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Lesson 27 – الدَّرْسُ السَّابِعُ وَالْعِشْرُونَ الاسْمُ الْمَقْصُورُ والْمَنْقُوصُ والْمَمْدُودُ

Introduction – مُقَدِّمَةٌ

  • In this lesson, we will study the nouns that end with vowels In-Shā’-Allâh (God-Willing). The vowels are described as “weak letters” that cannot have diacritic signs (e.g. đammah, fatħah, kasrah, sukūn).  The importance of this is that these words do not change in the physical sense in different cases – e.g. the word is said to have an “assumed” Kasrah – even though in reality it has no Kasrah visible.
  • The weak letters in the Arabic language are (ا) "alif", (و) "wāw", and (ي) "yā’'". We will find that some Arabic nouns end with an alif maqŝūrah, and are therefore called (اسْمٌ مَقْصُورٌ) "maqŝūr noun” or “ism maqŝūr" [a noun ending with a long alif /-ā/].  Look at the examples below, pay particular attention to coloured words in the 2nd and 3rd examples which would normally end with a Kasrah on the last letter but have no vowel mark:

ћađara Muŝŧafā ilā al-mustashfā

Mustafa came to the hospital.

حَضَرَ مُصْطَفى إِلَى المُسْتَشْفَى

satazūru ’ukhtī Hudā Parīs

My sister Huda will visit Paris.

سَتَزُورُ  أخْتِي هُدَى بَارِيسَ

yaĵlisu abī ξalā al-maqhā

My father sits at a café.

يَجْلِسُ أَبِي عَلَى الْمَقْهَى

 

  • Some Arabic nouns end with the letter (ي) (yā’) /-ī/ and are called (اسْمٌ مَنْقُوصٌ) "manqūŝ noun” or “ism manqūŝ" [a noun ending with the long vowel ''].  The same rule as discussed above regarding diacritical marks applies here. Notice for example that normally the word in the first sentence below would have a đammah as it is in the nominative case (as it is the subject of a verbal sentence)  please view the examples below:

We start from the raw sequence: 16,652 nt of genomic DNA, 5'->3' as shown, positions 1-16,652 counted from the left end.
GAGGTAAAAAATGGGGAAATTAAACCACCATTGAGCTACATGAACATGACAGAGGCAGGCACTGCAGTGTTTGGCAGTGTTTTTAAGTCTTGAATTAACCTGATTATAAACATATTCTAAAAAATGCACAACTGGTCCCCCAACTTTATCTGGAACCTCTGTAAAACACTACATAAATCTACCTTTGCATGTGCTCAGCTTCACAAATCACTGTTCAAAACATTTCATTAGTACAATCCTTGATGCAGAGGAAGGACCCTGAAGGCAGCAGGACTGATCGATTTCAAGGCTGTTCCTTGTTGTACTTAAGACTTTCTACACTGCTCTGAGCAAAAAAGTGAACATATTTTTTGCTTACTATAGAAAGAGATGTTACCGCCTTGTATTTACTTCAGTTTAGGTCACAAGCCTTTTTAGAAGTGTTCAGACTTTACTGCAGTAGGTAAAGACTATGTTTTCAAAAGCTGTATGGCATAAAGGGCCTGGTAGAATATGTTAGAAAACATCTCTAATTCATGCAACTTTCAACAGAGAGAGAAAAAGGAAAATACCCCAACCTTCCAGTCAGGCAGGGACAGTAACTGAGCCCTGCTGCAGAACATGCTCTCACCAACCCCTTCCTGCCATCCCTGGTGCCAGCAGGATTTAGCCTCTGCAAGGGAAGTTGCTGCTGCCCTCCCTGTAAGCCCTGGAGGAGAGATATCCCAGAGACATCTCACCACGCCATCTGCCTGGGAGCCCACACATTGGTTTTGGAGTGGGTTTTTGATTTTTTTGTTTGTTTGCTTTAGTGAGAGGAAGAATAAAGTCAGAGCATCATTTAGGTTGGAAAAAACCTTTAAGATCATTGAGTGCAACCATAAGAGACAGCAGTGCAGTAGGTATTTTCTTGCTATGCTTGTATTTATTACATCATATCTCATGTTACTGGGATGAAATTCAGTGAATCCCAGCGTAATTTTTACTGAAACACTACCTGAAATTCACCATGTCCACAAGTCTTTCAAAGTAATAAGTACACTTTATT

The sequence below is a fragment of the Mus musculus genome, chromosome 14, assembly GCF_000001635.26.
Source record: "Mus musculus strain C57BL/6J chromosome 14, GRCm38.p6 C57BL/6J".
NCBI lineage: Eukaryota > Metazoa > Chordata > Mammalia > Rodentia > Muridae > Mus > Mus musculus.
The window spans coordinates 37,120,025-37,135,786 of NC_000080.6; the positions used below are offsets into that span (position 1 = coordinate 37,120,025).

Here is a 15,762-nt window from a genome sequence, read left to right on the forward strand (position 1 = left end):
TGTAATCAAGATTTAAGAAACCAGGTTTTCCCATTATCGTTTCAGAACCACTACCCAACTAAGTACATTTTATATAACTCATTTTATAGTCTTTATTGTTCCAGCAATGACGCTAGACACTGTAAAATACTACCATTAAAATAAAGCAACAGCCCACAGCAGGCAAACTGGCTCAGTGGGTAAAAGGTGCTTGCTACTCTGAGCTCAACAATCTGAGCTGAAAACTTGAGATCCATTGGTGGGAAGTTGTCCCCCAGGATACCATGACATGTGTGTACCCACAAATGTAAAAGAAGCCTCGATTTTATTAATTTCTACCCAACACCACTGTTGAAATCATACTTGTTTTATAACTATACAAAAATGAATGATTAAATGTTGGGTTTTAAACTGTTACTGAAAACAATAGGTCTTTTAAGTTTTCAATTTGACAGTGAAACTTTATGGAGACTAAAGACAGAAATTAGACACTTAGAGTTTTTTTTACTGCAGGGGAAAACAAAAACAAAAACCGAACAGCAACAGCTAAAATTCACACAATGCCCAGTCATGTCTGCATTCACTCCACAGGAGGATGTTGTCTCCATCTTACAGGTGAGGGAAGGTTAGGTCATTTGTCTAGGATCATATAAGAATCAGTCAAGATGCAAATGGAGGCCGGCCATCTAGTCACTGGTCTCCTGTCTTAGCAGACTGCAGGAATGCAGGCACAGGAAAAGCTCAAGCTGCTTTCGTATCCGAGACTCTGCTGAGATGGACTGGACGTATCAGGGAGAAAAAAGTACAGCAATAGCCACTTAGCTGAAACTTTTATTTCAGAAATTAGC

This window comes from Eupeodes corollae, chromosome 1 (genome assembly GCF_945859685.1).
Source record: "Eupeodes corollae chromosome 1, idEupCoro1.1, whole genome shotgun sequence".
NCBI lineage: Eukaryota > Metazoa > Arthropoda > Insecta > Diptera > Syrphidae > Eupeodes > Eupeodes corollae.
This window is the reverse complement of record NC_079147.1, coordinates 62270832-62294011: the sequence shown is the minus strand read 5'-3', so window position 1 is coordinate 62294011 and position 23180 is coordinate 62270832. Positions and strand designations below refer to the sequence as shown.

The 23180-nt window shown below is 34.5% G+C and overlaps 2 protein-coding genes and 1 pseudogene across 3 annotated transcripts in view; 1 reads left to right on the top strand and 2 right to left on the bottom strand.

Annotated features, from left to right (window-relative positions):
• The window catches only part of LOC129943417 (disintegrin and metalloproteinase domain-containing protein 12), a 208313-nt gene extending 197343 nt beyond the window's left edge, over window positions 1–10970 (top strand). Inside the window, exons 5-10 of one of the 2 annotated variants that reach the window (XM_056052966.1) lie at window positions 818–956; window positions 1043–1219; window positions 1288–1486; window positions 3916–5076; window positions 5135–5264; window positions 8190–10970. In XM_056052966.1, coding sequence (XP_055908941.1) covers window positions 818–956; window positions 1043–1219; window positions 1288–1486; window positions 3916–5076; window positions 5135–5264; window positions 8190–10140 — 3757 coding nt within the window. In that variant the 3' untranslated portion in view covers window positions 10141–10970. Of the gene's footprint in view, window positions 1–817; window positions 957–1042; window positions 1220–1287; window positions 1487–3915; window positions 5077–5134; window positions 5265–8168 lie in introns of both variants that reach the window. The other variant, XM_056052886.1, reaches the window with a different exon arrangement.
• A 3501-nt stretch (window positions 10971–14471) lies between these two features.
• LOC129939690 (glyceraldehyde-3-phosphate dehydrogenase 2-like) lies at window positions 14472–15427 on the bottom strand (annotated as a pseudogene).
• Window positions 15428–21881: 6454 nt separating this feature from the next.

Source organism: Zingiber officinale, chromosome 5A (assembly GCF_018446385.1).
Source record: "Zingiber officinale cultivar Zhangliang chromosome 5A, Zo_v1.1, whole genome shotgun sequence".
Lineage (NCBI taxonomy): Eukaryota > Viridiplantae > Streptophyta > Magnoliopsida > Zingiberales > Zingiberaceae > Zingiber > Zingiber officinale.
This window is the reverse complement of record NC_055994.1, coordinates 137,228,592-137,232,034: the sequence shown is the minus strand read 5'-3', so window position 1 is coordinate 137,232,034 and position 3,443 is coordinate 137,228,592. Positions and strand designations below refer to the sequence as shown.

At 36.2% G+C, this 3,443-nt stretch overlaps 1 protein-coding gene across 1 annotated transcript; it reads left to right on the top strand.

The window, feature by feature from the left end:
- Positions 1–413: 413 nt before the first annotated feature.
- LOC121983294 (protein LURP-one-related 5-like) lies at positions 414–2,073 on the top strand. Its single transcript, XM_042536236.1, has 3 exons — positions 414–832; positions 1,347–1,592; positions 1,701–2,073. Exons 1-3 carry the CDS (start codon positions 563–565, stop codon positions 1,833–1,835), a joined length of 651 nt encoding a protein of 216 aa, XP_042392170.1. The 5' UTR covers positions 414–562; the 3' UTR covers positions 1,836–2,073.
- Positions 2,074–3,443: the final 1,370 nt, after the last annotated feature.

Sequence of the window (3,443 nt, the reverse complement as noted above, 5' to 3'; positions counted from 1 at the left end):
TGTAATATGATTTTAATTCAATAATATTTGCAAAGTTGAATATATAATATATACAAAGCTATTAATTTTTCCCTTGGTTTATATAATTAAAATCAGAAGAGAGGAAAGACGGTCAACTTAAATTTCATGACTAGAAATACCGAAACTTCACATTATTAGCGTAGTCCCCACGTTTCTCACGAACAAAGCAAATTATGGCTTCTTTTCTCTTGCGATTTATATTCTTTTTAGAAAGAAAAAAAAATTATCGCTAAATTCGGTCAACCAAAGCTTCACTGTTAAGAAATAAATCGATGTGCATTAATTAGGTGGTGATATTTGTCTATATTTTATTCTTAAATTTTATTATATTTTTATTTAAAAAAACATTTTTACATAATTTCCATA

حَضَرَ الْقَاضِي مُبَكِّرًا

ћađara al-qâđī mubakkira-n

The judge came early.

الثَّوْبُ الْغَالِي جَمِيلٌ

al-thawbu al-ghâlī ĵamīlu-n

The expensive garment is beautiful.

اِسْمُ أَخِي شَادِي

ismu akhī Shādī

My brother is called Shadi

  • There is a third type of noun, which does not end with a vowel but with a (ء) "hamzah" [glottal stop], which is a semi-weak letter. This type of nouns is called (اسْمٌ مَمْدُودٌ) "mamdūd noun, or ism mamdūd" [a noun ending with a hamzah (ء) preceded by a long alif]

الجَوُّ نَظِيفٌ في الصَّحْراءِ

al-ĵawwu nađhīfu-n fi aŝ-ŝaћrâ’

Air is clean in the desert.

اِسْمُ أُخْتِي حَسْناءُ

Ismu ukhtī ћasnā’

My sister's name is Hasnā

هَذِهِ حَقِيبَةٌ زَرْقاءُ

Hādhihī ћaqībatu-n zarqâ’u

This is a blue bag

  • We will also learn how we can write the dual and plural of these numerals In-Shā’-Allâh (God Willing). For example:

Plural in the nominative case

الْجَمْعُ الْمَرْفُوعُ

Plural in the accusative and genitive cases

الجمع المنصوب والمجرور

Dual in the nominative case

الْمُثَنَّى الْمَرْفُوعُ

Dual in the accusative and genitive cases

الْمُثَنَّى الْمَنْصُوبُ وَالْمَجْرُورُ

Type   نَوْعُهَا

Word الْكَلِمَةُ

مُصْطَفَوْنَ

Musŧafawna

مُصْطَفَيْنَ

Musŧafayna

مُصْطَفَيَانِ

Musŧafayāni

مُصْطَفَيَينِ

Musŧafayayni

مَقْصُورٌ

Maqŝūr

مُصْطَفى

Musŧafā

قَاضُونَ

Qâdūna

قَاضِينَ

Qâđīna

قَاضِيانِ

Qâđiyāni

قَاضِيَيْنِ

Qâđiyayni

مَنْقُوصٌ

Manqūŝ

قَاضِي

Qâđī

بَنَّاؤُونَ

Bannā’ūni

بَنَّائِينَ

Bannā’īni

بَنَّاءانِ

Bannā’āni

بَنَّاءَيْنِ

Bannā’ayni

مَمْدُودٌ

Mamdūd

بَنَّاءٌ

Bannā’